Family Presence During Pediatric Resuscitation: A Focus on Staff
- Should family members be permitted to stay in the room during a code? // RN;Dec2006, Vol. 69 Issue 12, p19
The article presents the views of several nurses in the U.S. on the issue of permitting family members inside the patients room during a code. Cynthia Gresham of Aurora Illinois believes that family members should be permitted because it may be the last time the family will be with their loved...
- Should relatives be allowed to watch resuscitation? Adams, Sarah; Whitlock, Michael; Higgs, Roger; Bloomfield, Peter; Baskett, Peter J.F. // BMJ: British Medical Journal (International Edition);6/25/94, Vol. 308 Issue 6945, p1687
Comments on the wish of Sarah Adams to be present during resuscitation of brother in London. Difficulty to cope with death of relatives; Perspective of doctors on presence of relatives during resuscitation of patients; Accommodation of the wish of relatives.
- When and how to discuss "do not resuscitate" decisions with patients. Etheridge, Zac; Gatland, Emma // BMJ: British Medical Journal;6/27/2015, Vol. 350 Issue 8014, ph2640
The article discusses the court case Tracey v. Cambridge University Hospitals NHS Foundation Trust in England on do not attempt cardiopulmonary resuscitation (DNACPR) orders. Topics include the right to a private and family life under the European Convention of Human Rights, the need to involve...
- Communication vital when patients are critically ill. Sprinks, Jennifer // Learning Disability Practice;Nov2014, Vol. 17 Issue 9, p10
The article discusses the importance of effective communication to inform family members about the do-not-attempt resuscitation (DANR) order of patients. Topics covered include the significance of advance care planning to practice good clinical care on patients who have high risk of...
- Family presence during cardiopulmonary resuscitation: who should decide? Lederman, Zohar; Garasic, Mirko; Piperberg, Michelle // Journal of Medical Ethics;May2014, Vol. 40 Issue 5, p315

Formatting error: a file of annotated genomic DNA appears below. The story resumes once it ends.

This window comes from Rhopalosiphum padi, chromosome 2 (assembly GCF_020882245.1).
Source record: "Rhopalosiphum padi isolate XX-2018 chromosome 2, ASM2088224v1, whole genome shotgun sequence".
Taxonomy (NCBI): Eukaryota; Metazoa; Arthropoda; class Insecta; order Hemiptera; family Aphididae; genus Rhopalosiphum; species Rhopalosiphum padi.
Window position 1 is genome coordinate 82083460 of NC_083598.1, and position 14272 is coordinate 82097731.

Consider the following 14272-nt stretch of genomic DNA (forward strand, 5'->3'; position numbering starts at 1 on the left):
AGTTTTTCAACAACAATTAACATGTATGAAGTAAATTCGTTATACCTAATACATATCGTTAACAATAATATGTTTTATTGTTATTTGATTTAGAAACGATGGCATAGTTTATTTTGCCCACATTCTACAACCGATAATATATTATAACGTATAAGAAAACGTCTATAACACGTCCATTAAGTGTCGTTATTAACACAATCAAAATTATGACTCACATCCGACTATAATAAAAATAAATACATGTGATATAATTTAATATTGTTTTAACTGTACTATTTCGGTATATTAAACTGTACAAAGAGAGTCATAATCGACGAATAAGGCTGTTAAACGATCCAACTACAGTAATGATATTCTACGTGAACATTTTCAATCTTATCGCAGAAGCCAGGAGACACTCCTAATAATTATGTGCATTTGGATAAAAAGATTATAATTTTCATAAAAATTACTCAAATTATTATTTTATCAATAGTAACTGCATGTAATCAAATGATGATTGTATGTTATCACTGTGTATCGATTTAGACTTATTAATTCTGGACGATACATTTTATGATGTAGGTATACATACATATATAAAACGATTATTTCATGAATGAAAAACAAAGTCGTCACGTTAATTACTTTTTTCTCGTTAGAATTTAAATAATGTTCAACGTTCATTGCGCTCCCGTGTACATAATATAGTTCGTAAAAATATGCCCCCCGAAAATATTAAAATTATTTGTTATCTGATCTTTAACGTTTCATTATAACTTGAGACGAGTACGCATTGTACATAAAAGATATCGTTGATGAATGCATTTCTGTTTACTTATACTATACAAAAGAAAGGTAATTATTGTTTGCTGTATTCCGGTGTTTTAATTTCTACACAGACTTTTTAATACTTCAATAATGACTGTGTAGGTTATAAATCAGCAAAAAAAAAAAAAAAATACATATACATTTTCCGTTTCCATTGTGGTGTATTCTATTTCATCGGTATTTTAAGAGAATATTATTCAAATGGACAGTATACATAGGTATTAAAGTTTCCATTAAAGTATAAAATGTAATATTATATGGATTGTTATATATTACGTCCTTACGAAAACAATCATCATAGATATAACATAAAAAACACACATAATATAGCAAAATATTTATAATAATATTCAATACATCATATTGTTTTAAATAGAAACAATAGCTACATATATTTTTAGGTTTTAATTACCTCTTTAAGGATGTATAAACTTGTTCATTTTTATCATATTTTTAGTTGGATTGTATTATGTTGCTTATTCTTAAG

Whether to allow the presence of family members during cardiopulmonary resuscitation (CPR) has been a highly contentious topic in recent years. Even though a great deal of evidence and professional guidelines support the option of family presence during resuscitation (FPDR), many healthcare...
- Honoring the Patient and the Family: When the Family Refuses DNR. Maria Bun-Ching Lee // Care Management Journals;Summer2012, Vol. 13 Issue 2, p63
The article offers the author's insights on what medical personnel must do if their patients and its family wanted the choice of Do Not Resuscitate (DNR). The author mentions the case of her patient, a Chinese elder, who wanted to ensure that he will die in his house with his family. He argues...
- Barbara's resuscitation dilemma. // RN;May79, Vol. 42 Issue 5, p105
Presents a cross section of the answers received about the problem of a staff member who is worried about the do not resuscitate orders that occasionally turn up on patients' Kardexes.
- Monitoring resuscitation. Skinner, David V. // BMJ: British Medical Journal (International Edition);6/17/89, Vol. 298 Issue 6688, p1597
Focuses on the management for monitoring resuscitation in Great Britain. Difficulty in deciding the period for the treatment; Importance of monitoring the effectiveness of efforts at resuscitation; Method used to monitor circulation; Factors to consider in deciding whether to abandon a...
- Lengthier Resuscitation Attempts Improve Survival Rates. // Tennessee Tribune;9/13/2012, Vol. 23 Issue 37, p3B
The article offers information on the study conducted, which reveals more patients survived the cardiac arrest when treated with lengthier resuscitation.